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Monday, 11 November 1991
Page: 2795

Senator HILL —My question was to be directed to the Minister for Foreign Affairs and Trade but I guess it is now to the Minister representing the Minister for Foreign Affairs and Trade. There was a time when the Leader of the Government in the Senate used to advise us in advance of these necessary absences from the chamber, but that courtesy seems to have been lost these days. I ask the Minister: in the light of the further bombardment of Dubrovnik and street fighting in Vukova, what decision has the Australian Government made in relation to joining the European Community, the US and Canada in imposing economic sanctions on Yugoslavia in an effort to press the parties to respect the cease-fire?

Senator BUTTON —As Senator Hill knows, the European Community has been leading the diplomatic efforts to end the conflict. Last Friday the Community decided to impose a range of measures against Yugoslavia. It is probably not necessary for me to go through those measures: they are largely trade and aid related matters which I think have been published in the newspapers.

  The EC has been supported in these measures by the United States and Canada. My colleague Senator Gareth Evans told the Senate last week that Australia would also support the European Community actions. It is important that the international community does support these efforts. The Government will be consulting and looking at the details of the European Community measures as they become clear and at what action Australia might take to support those measures.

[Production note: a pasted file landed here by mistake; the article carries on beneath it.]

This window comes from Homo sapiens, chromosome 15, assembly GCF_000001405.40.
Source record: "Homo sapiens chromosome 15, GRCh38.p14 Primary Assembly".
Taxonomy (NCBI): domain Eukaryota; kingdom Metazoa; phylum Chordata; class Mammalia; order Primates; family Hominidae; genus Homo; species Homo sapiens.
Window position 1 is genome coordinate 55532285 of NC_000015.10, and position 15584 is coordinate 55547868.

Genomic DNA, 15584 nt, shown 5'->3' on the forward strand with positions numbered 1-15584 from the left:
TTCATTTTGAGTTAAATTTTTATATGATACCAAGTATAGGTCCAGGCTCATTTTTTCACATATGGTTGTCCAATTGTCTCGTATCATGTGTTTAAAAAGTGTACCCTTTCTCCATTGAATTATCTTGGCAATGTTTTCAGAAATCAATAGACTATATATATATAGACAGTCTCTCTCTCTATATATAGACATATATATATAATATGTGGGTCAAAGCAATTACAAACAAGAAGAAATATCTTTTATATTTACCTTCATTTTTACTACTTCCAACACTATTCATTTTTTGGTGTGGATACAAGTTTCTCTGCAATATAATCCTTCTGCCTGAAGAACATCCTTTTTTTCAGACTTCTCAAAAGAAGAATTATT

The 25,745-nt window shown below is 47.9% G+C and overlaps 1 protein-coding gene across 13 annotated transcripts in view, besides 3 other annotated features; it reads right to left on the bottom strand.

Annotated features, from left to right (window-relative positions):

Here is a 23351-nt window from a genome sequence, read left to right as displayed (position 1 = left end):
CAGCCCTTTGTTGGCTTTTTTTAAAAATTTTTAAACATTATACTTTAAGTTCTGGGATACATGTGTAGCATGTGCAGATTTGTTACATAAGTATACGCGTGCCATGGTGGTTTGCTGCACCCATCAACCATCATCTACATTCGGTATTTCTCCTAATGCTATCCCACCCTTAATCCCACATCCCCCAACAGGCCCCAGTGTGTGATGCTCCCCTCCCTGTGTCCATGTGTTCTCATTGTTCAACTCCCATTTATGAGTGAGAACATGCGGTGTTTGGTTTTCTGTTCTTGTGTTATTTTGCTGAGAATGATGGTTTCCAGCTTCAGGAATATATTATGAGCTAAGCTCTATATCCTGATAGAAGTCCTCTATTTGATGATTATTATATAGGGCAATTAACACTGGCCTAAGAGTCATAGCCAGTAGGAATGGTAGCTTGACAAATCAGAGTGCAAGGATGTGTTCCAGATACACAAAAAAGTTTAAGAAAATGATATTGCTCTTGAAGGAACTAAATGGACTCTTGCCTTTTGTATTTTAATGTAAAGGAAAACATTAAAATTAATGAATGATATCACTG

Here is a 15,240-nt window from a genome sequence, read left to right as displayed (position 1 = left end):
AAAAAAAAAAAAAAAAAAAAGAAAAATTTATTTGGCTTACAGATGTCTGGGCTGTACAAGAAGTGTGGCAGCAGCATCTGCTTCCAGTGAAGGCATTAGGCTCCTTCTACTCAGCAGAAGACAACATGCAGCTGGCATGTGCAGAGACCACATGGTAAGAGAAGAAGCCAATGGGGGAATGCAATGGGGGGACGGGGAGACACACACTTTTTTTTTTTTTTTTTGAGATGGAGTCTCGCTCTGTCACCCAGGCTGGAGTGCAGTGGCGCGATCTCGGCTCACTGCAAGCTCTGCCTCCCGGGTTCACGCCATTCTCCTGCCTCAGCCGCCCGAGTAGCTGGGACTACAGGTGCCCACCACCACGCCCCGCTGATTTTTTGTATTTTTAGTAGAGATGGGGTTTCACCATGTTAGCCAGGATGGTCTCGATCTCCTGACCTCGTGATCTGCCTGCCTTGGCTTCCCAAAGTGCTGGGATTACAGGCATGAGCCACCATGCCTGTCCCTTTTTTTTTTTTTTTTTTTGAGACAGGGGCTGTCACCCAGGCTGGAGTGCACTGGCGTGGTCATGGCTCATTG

The Australian Government would act only to make it absolutely clear to the Yugoslav parties, and the Yugoslav National Army in particular, the abhorrence of Australia and the rest of the international community to the violence taking place in Yugoslavia. There is still hope that some reason will prevail. We will continue to support European and United Nations efforts to find a peaceful solution in Yugoslavia.

  Apart from the economic and diplomatic measures I have referred to, I note that several countries from the conference on security and cooperation in Europe have offered to participate in any peacekeeping operations that might be mounted under the European auspices.

  The real question now is the question of an effective cease-fire. In regard to peacekeeping forces, there is no peace to keep at the present time. The question of Australian participation in any peacekeeping effort is regarded as a hypothetical one. There is no firm proposal from anybody on the table in relation to that matter.

Senator HILL —Mr President, for the sake of clarification, I ask a supplementary question. Am I correctly interpreting that the Minister said that Australia has decided that it will impose sanctions but it has not decided what sanctions or when they will take effect? If that is correct, I draw to the Minister's attention the position of Canada, which has already outlined the sanctions that it has imposed and, furthermore, has said that they are to have immediate effect. When then will the Australian Government make a decision on which sanctions and when they are to apply?

Senator BUTTON —I think Senator Hill has given a fairly correct interpretation of what I said. I said that the Australian Government would be in consultation with the European Community and as the sanction regime is developed we will be supportive of it. But in terms of the precise details, I am not in a position to provide him with information at this stage.